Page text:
5 I don’t know if in any way this is relevant but Sir William Boswell, ambassador to the Hague and literary friend of Sir Francis Bacon was entrusted with some of Sir Francis Bacon’s papers and books after his “supposed death” . He was  also the source for the first biography of Sir Francis Bacon by Pierre Amboise.


Back to top

A Fraction of a Fragment

by Clifford Hall

Clifford Hall was formerly an Editor of Baconiana and member of the Council. His book on Francis Bacon: A Fragment of a Life, deals with Bacon as lawyer and jurist, the issue of his character and his poetry contribution with special reference to the Psalm translations and George Herbert. Mr Hall is now retired from his post at the Faculty of Law, University of the West Indies, Barbados.

Nearly 30 years ago, I was privileged to give the vote of thanks to the Society at the Centenary celebrations at St Albans. Our then Chairman, Noel Fermor, had asked me to speak and had earlier invited me to join the Council because, he said, it needed a lawyer on it. Noel was, as all who knew him will attest, the kindest and most charitable of men and his encouragement was seminal in my life as a Baconian. Many will know that he died, aged over 70, after playing hockey. Well, three years ago I took up ballet – so we shall see.

Master Cowper, of Gray’s Inn and later our President, was also at the celebration. He was the most modest of men despite his massive intellect. He subsequently asked me to write for Graya, the Inn’s house magazine. Peter Dawkins was there too. I didn’t know him, and I’m not sure whether we’ve subsequently ever spoken, but I know I’d then just finished reading The Virgin Ideal by himself and Thomas Bokenham – Bokey - and I still have the copy. There was also Gerald Salway, ever supportive, and who in my memory has always been a dear friend; and Mary Brameld too. Though a stranger, she showed me every kindness and hospitality when, some months before, I had delivered a paper at her home in Nevern Square.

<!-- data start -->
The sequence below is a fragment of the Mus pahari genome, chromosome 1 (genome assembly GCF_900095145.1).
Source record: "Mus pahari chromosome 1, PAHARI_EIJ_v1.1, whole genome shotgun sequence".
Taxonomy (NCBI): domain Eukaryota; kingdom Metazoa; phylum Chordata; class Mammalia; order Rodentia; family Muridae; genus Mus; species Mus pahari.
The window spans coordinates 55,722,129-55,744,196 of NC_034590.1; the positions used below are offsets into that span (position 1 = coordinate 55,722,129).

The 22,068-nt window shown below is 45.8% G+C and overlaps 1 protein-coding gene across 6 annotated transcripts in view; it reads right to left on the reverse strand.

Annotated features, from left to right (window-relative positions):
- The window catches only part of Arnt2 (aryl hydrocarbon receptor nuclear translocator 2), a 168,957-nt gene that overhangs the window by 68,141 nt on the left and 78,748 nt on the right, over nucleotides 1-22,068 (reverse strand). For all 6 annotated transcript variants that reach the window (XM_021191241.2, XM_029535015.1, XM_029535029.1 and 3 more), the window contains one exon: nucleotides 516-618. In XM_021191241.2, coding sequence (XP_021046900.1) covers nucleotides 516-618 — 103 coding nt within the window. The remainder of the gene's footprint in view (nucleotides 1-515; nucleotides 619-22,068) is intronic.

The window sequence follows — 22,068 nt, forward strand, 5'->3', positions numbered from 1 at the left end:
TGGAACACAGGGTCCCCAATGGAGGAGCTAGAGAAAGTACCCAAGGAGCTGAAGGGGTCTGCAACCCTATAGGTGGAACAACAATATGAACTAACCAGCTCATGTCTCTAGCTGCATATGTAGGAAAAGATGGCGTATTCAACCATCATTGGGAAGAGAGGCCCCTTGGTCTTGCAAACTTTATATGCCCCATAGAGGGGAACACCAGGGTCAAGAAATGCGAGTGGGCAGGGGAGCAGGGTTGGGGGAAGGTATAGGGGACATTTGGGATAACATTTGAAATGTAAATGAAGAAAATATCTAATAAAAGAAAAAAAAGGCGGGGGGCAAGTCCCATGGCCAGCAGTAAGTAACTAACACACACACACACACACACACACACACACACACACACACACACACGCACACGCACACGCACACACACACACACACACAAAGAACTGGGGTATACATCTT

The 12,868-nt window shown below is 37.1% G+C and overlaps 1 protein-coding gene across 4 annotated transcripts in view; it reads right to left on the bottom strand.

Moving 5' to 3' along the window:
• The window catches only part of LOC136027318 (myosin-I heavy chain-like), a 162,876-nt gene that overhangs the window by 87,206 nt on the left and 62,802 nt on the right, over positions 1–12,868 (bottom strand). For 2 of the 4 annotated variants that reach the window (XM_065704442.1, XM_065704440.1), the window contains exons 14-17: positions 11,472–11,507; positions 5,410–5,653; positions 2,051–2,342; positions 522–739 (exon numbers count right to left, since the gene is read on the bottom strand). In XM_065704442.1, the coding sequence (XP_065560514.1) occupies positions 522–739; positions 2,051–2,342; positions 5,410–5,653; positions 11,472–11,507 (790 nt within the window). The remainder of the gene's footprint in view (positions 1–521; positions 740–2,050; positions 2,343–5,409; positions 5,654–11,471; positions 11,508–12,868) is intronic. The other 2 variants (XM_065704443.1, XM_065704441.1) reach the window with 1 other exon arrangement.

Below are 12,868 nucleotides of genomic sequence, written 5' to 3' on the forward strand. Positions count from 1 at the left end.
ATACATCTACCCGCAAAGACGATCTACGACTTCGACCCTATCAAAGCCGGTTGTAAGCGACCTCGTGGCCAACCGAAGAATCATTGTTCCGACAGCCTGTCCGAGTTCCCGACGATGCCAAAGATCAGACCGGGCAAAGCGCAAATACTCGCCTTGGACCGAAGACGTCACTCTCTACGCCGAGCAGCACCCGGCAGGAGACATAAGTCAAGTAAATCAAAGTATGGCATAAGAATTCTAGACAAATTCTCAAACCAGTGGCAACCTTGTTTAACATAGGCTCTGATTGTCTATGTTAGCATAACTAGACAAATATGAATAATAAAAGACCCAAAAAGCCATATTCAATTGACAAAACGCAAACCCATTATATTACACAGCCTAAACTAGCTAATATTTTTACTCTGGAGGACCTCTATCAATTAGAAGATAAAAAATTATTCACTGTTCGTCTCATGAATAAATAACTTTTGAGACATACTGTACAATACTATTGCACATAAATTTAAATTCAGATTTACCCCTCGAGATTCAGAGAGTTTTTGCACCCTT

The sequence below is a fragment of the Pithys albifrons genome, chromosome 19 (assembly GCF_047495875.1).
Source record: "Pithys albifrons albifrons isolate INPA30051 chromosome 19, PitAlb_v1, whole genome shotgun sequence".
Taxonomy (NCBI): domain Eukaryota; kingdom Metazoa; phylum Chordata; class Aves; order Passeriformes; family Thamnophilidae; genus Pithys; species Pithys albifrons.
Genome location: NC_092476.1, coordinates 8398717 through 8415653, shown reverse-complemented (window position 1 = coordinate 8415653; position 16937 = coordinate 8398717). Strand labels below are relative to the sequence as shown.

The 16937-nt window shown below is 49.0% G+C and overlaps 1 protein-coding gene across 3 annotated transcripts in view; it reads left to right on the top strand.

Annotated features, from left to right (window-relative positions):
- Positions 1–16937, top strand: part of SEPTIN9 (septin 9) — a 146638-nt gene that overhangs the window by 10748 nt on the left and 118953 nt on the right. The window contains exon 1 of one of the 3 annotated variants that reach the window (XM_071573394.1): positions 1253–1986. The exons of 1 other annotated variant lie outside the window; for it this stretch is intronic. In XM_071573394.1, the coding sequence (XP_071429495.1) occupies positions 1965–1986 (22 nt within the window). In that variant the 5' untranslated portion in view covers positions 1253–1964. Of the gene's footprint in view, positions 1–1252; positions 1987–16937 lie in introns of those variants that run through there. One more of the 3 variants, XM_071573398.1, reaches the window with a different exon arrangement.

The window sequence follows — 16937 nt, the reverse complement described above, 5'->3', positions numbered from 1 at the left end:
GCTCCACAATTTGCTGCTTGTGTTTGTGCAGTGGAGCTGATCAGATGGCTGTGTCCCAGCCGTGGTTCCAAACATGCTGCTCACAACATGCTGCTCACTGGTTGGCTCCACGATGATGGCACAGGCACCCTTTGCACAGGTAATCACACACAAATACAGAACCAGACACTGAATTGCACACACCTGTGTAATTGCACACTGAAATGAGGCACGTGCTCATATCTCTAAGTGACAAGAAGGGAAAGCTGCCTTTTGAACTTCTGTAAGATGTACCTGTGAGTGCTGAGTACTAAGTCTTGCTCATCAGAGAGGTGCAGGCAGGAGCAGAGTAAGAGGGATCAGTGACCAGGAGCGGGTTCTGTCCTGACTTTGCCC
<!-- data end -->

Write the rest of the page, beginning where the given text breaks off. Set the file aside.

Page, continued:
Now that paper was also published in the Centenary issue. It was entitled “Francis Bacon: A Landmark in the Law?” and it features, in slightly amended form, as Chapter Three in my Francis Bacon: A Fragment of a Life which was published by Gaunts of Florida two years ago. The Editor has asked me to pen some thoughts about it. It’s a book in which my scattered Baconian writings are brought together, though two-thirds of it is entirely new.